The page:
For me, there are two variables going from a recorded audition to live performance: time and people.  Time is the double-edged sword for recording, whereby you can do a seemingly endless number of takes.  The recording industry has built a culture of perfectionism and you always hope the next take will be better, but the question is when do you stop?  Live performance is different, particularly in competitions, because you only have one opportunity.  Add to that the hum of an audience, and the atmosphere has a new level of pressure and excitement.  The dialogue between the performer and the people in the audience can really ignite a performance.  The key to harnessing that energy is how you prepare mentally.  


Leanne-McGowan-(violin)-anam-concerto-competition-2019Leanne McGowan (violin)

Q1: How did you choose your concerto – and how does it show off your skills/highlight your strengths as a musician?

I’ve always loved the Tchaikovsky violin concerto for its soaring melodies and exciting passages that just sweep you up right until the last chord. It is definitely one of the greatest concertos in the repertoire, so I thought what better concerto to learn to start off my time at ANAM?! It is virtuosic like any big concerto, and has its own technical challenges for the soloist - but for me I think I am most looking forward to taking the audience on this journey with me, while hopefully bringing something fresh to this much loved concerto. 

Q2: Does your preparation change for a recorded audition vs a live performance? If so, how?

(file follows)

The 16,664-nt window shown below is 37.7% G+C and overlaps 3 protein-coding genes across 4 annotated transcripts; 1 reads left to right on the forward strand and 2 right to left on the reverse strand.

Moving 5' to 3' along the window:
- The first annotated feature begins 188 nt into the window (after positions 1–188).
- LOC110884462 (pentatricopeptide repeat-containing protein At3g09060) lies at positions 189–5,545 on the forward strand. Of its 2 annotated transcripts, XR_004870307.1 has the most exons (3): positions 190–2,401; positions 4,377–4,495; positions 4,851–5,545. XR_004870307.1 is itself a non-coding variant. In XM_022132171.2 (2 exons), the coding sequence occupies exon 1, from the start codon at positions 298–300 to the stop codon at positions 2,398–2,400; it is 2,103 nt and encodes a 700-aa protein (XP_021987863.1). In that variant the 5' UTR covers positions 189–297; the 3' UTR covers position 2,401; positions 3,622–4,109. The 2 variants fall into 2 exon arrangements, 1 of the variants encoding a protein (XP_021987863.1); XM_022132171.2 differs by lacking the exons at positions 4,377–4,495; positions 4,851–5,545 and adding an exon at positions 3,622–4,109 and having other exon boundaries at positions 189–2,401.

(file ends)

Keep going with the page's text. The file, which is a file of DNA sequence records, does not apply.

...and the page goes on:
Preparation definitely varies between a live and recorded performance. I find recordings much harder to prepare for in a way, because although there are no people watching you at the time, having a camera in front of you makes your ears much more critical. So during preparation I find it helpful to do a lot of slow practice cleaning up smaller sections and focusing on less at a time. Whereas for a live performance of the whole concerto, that requires a lot more stamina and familiarity with running the whole thing through in the practice room to get an idea of how much energy you need. It is also important to pace yourself so you don’t get too tired towards the end! 

Simon-BaldwinSimomn Baldwin (Bass Trombone)

Q1: How did you choose your concerto – and how does it show off your skills/highlight your strengths as a musician?

I’ve played the Schnyder in the past, however never the arrangement with percussion, so I was stoked to be able to program the work for my recital in May. After that it seemed a good idea to submit the recording for the competition, though I was quite shocked when I heard I had advanced! SubZERO is a mix of blues, bop, jazz and middle eastern influences, which makes it a lot of fun to play and I feel suits me well, as I’m quite comfortable in these genres. 

Q2: Does your preparation change for a recorded audition vs a live performance? If so, how?

I think the freedom I feel about presenting subZERO in the second round of the competition will allow me to perform without any inhibitions, as opposed to my recital, which was a little more stressful. 


ANAM CONCERTO COMPETITION - ROUND 2 
Day 1: Thursday 15 August 11AM-3.30PM
Day 2: Friday 16 August 11AM-4PM
ANAM, South Melbourne Town Hall
FREE ENTRY - NO BOOKINGS REQUIRED
Day 1 /    Day 2